While the opening of the Queensferry Crossing and Borders Railway may immediately spring to mind, the Queen has also launched ships, inaugurated airport terminals, opened canals and marked the completion of a major overhaul of Scotland’s only underground railway.
Doing the honours for the new motorway bridge over the Forth in 2017 was no surprise, considering its name and the fact the Queen had opened the adjacent Forth Road Bridge exactly 53 years earlier.
But with the older bridge having an original design-life of some 120 years, I bet she didn’t expect to be back for a repeat of 1964.
However, I hadn’t realised the tradition of opening bridges over the estuary on September 4, stretching back to the Queen’s great grandfather, Edward VII, for the Forth Bridge while Prince of Wales in 1890. The Queen also opened the gracefully-curving Kylesku Bridge in Sutherland in 1984.
Her re-opening of the Edinburgh-Tweedbank railway on September 9, 2015, after a gap of 46 years had an added significance, being the day she became Britain’s longest-serving monarch.
She told Nicola Sturgeon: “Many, including you First Minister, have… kindly noted another significance attaching to today, although it is not one to which I have ever aspired.”
The monarch was also busy launching ships, perhaps most significantly her beloved Royal Yacht Britannia, at John Brown’s in Clydebank in 1953 – now open in Leith.
The Royal family’s holidays in the ship included cruising the Western Isles, enabling them to enjoy the seclusion of landing on uninhabited islands such as Mingulay.
She returned to the Clydebank yard in 1967 to launch the Cunard liner QE2.
I’d imagined that naming CalMac ferries would have been another staple for the monarch, but she did that just once, for the Ferguson Marine-built Hebrides in 2000.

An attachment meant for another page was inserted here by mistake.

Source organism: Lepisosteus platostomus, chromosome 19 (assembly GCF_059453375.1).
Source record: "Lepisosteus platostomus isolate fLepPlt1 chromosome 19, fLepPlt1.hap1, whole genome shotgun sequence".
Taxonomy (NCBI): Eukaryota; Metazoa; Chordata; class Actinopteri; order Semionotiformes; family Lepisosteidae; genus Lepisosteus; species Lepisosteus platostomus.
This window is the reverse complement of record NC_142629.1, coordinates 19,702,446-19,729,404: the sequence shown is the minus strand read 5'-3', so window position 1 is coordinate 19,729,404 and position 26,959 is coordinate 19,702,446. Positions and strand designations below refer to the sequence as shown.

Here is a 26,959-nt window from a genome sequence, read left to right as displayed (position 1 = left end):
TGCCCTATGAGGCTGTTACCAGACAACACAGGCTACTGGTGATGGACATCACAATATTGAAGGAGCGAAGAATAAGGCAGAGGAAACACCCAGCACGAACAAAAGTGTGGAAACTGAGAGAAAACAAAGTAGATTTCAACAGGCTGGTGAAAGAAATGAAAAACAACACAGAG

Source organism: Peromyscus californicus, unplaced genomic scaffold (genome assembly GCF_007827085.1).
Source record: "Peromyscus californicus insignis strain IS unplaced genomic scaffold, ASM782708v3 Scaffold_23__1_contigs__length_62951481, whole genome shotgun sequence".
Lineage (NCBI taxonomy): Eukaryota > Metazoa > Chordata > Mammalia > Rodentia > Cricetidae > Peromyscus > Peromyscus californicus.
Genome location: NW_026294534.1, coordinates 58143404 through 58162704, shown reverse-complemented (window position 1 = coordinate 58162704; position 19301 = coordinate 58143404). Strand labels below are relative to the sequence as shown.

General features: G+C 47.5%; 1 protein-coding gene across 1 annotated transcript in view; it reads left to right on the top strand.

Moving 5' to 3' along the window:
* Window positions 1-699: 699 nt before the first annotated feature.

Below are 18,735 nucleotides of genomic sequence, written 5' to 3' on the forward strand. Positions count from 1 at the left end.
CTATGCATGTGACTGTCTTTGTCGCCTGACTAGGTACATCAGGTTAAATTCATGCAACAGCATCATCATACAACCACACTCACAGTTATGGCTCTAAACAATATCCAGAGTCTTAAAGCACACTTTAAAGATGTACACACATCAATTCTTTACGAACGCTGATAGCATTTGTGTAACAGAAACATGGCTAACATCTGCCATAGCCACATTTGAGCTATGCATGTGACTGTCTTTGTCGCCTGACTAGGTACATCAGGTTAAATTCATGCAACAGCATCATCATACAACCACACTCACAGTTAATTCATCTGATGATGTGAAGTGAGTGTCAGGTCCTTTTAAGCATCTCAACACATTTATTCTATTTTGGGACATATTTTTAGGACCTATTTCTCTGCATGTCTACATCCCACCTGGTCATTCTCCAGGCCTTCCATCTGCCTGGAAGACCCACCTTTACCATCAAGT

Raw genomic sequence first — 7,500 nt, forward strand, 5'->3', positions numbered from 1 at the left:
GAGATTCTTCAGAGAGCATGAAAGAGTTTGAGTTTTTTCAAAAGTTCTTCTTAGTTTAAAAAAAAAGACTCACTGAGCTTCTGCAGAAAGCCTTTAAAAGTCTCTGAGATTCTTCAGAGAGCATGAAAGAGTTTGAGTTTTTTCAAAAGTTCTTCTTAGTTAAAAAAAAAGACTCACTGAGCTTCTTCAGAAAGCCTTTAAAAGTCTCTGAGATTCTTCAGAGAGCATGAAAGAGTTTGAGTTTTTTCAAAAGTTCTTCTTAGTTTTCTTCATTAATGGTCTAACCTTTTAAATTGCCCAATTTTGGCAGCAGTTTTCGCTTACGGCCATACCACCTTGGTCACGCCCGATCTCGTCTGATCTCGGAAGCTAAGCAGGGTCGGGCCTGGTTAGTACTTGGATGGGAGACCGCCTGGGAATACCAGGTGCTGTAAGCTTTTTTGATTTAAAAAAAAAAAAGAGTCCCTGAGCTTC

It was a further revelation that this was the only time a reigning monarch has christened one of the company’s vessels in its 170-year history.
The Queen also opened a new eastern gateway of the Forth & Clyde Canal as the Queen Elizabeth II Canal in 2017.
In 1979, she inaugurated the Glasgow Subway after a three-year revamp and re-opened a major missing piece of the city’s rail network – the Argyle line between Stobcross and Rutherglen.
The Queen’s final journey from Scotland on Tuesday was from the former RAF Turnhouse on the east side of Edinburgh Airport, where she officially opened the passenger terminal in 1977, 11 years after performing the same ceremony at the then much busier Glasgow Airport.
Reading recollections about such visits, a common theme seems to be paranoia about something going wrong.
Former Glasgow Central area manager Vic Gilchrist recalled his “considerable stress” at noticing the red carpet for the Queen’s arrival at the station in 1990 ended 20m short of where she was expected to alight from her train.
He managed to arrange for the gap to be filled in time, albeit in a different shade of red.
But when such things did go awry, I wonder whether the Queen either didn’t notice or didn’t care – or found the whole thing highly amusing.